Gaming chips sit in trays at the gaming resort and casino, in China. (Photographer: Billy H.C. Kwok/Bloomberg)

The Large Caps That Were Small On Returns

Shares of nearly two-thirds of Indian large-cap companies fell in the last one year amid volatility in the market.

Sixty-four of the top 100 companies have fallen in the range of 1-87 percent since October 2017, according to Bloomberg data. That compares with a 1.5 percent gain in the NSE Nifty 50 Index during the period.

The market regulator classifies the first 100 companies according to market capitalisation as large caps. The top 100 firms had a market value ranging between Rs 27,000 crore and Rs 2.8 lakh crore a year ago, data compiled by Bloomberg showed. Of these, the biggest losers include Vakrangee Ltd., Tata Motors Ltd., Vodafone Idea Ltd., Hindustan Petroleum Corporation Ltd. and Bharat Electronics Ltd.

Concerns over an escalating trade war, rising crude oil prices and a depreciating rupee led to a 3.3 percent decline in the broader Nifty 500 Index. Also, a change in mutual fund investment classification and the recent liquidity concerns around non-bank lenders after defaults at IL&FS Ltd. contributed to the selloff.

Here’s a look into the large-cap stocks that failed to live up to investors’ expectations. These are tracked by at least 10 analysts and more than 70 percent of them have a ‘Buy’ rating.

The top five stocks that fell the most in the last one year are L&T Finance Holdings Ltd., Yes Bank Ltd., Vedanta Ltd., InterGlobe Aviation Ltd. and Sun TV Network Ltd. Here's why:

L&T Finance

Domestic brokerages were mainly bullish on the company because of its robust fee income, focus on profitable segments and consistent improvement in profitability. Provisions related to infrastructure loan book, however, impacted L&T Finance’s profitability. Also, the recent liquidity concerns around non-bank lenders and the company’s exposure into default-rated property developer SuperTech Ltd. have sent its shares down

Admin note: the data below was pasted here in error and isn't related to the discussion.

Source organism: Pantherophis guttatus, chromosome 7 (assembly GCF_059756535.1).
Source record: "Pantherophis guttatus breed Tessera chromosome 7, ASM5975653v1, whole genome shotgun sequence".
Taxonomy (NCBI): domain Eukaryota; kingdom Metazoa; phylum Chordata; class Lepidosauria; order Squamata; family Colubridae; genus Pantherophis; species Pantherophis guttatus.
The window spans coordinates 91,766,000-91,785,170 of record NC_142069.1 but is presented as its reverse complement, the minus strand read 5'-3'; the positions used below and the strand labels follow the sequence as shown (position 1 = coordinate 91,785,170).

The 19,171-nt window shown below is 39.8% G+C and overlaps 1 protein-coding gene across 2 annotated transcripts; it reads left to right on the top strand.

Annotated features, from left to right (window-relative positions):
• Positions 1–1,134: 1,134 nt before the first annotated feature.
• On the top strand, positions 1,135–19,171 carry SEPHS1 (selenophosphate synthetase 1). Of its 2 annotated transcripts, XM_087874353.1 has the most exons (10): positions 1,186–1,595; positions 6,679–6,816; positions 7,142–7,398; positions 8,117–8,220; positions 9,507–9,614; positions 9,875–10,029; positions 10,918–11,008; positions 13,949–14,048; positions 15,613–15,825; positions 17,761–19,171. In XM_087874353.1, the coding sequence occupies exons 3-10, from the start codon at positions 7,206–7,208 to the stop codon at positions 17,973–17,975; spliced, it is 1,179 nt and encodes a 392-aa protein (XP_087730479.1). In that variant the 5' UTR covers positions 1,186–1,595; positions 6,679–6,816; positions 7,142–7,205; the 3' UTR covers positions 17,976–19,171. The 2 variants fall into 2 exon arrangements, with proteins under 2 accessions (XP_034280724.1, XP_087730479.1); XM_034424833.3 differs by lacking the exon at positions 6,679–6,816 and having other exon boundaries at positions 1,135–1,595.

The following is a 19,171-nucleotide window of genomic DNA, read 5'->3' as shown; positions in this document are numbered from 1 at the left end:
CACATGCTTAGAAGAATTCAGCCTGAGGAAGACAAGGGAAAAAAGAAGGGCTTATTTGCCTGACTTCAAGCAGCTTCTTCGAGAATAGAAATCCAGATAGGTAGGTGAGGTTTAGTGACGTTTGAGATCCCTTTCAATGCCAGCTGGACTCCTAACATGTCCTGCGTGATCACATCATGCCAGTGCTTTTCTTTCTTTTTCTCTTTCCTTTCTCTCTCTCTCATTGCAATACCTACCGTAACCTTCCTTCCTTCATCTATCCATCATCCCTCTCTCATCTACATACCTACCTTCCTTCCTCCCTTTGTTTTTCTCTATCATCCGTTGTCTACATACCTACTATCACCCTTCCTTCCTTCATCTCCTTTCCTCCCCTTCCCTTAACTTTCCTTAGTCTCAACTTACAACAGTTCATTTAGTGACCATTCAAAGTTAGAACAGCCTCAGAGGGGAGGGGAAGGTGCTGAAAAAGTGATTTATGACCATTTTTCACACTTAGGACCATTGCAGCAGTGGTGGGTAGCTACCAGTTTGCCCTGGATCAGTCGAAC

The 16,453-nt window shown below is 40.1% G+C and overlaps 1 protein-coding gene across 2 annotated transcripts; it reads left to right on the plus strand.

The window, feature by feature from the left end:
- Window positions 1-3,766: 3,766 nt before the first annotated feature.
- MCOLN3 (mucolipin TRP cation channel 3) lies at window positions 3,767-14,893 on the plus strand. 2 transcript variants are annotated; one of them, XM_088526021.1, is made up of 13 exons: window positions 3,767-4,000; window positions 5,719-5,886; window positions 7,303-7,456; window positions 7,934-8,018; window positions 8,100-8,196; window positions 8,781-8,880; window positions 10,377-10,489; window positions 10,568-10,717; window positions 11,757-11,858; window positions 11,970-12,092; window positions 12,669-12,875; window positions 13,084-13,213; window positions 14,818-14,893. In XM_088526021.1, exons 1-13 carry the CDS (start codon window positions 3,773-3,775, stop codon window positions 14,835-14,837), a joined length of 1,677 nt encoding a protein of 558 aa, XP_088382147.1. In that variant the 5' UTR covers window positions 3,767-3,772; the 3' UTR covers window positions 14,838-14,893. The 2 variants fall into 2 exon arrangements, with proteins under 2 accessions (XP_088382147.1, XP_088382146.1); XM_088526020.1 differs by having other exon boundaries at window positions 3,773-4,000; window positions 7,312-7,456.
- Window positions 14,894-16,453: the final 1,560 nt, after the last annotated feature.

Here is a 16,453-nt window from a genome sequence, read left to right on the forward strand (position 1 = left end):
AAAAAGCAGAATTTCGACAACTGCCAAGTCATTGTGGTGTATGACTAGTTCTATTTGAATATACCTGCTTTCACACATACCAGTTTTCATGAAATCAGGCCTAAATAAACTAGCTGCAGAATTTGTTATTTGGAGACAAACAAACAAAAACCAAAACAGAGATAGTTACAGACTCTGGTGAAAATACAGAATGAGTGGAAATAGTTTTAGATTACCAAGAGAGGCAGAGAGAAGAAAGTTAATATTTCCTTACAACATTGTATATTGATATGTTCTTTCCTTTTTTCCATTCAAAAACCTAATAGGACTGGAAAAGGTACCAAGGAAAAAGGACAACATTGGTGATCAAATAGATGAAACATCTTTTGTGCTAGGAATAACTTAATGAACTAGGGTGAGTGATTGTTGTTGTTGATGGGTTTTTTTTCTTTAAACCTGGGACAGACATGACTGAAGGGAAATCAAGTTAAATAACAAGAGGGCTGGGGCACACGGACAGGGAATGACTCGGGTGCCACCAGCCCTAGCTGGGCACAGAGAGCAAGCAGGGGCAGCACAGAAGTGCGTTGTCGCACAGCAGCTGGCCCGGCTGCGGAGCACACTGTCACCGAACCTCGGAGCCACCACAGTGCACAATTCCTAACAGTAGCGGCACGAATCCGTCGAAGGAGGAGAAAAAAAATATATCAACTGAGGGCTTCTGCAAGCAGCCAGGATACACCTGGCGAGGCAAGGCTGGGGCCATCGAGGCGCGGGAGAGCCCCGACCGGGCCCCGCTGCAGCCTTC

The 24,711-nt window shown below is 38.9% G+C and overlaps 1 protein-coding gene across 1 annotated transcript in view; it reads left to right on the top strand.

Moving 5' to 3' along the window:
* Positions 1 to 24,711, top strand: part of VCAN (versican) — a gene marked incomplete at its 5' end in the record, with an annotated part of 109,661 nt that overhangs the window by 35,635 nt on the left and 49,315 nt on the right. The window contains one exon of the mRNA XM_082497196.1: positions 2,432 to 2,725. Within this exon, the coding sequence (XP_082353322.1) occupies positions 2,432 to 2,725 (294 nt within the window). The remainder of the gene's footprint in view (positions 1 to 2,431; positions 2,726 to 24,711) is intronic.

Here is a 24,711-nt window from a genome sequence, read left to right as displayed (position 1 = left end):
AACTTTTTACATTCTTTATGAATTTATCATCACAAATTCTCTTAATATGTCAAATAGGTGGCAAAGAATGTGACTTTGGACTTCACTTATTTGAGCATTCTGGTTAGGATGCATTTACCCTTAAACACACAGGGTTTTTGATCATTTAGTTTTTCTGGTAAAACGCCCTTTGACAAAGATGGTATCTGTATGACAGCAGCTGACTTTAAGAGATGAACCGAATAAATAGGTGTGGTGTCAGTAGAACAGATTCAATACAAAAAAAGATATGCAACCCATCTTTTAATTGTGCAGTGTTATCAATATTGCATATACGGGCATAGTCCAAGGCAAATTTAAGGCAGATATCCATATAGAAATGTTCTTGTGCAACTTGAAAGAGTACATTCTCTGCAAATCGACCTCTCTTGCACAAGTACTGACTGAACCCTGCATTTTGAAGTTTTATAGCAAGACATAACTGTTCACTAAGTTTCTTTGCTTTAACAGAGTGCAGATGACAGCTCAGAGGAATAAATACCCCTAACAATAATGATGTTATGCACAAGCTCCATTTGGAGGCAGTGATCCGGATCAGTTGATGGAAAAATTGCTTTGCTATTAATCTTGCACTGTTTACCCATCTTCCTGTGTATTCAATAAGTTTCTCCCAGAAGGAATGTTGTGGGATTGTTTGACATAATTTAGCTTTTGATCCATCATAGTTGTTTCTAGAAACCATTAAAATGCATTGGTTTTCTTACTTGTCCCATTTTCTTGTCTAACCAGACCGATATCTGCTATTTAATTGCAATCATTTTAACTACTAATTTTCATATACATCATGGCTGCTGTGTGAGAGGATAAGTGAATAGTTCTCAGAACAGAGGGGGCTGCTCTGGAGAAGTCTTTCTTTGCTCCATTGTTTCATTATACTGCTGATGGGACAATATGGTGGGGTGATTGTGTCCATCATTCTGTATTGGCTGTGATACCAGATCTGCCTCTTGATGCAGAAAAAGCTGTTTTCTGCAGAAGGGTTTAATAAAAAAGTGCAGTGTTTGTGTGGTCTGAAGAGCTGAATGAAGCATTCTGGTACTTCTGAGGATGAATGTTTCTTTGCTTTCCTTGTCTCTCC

Yes Bank

Analysts were bullish on the private lender due to its high loan growth and improving current account-savings account ratio—indicating better efficiency. The shares took a hit after the Reserve Bank of India asked Yes Bank’s chief executive and managing director Rana Kapoor to step down after a term extension up to Jan. 31, 2019. Kapoor’s leadership came into question after the RBI pointed out discrepancies in the way Yes Bank reported its bad loan numbers.

Vedanta

An attractive commodity exposure, a strong volume growth and higher dividend yield had impressed analysts tracking the stock a year ago. But a correction in global commodity prices of aluminium and zinc—which contribute nearly two-thirds of its segment profit—impacted the shares. Vedanta, one of the largest diversified miners globally, was also hurt by the shutdown of its copper smelting plant at Tuticorin.

IndiGo

Analysts were bullish on India’s most profitable low-cost carrier on account of its increasing passenger growth in the world’s fastest growing aviation market. But a higher crude, weaker rupee and price war among peers impacted IndiGo’s performance. Also, engine issues related to A320neo and exit of top officials led to the decline in share prices.

Sun TV

Digitisation in Tamil Nadu, turnaround in its Indian Premier League franchise and an expected increase in advertising revenue had kept analysts upbeat on Sun TV a year ago. But intense competition in core markets that restricted advertisement growth and a fall in viewership amid a dispute with Arasu Cable TV Corporation hurt investor sentiment.

(Corrects an earlier version that misstated the percentage of large caps that fell in the last one year)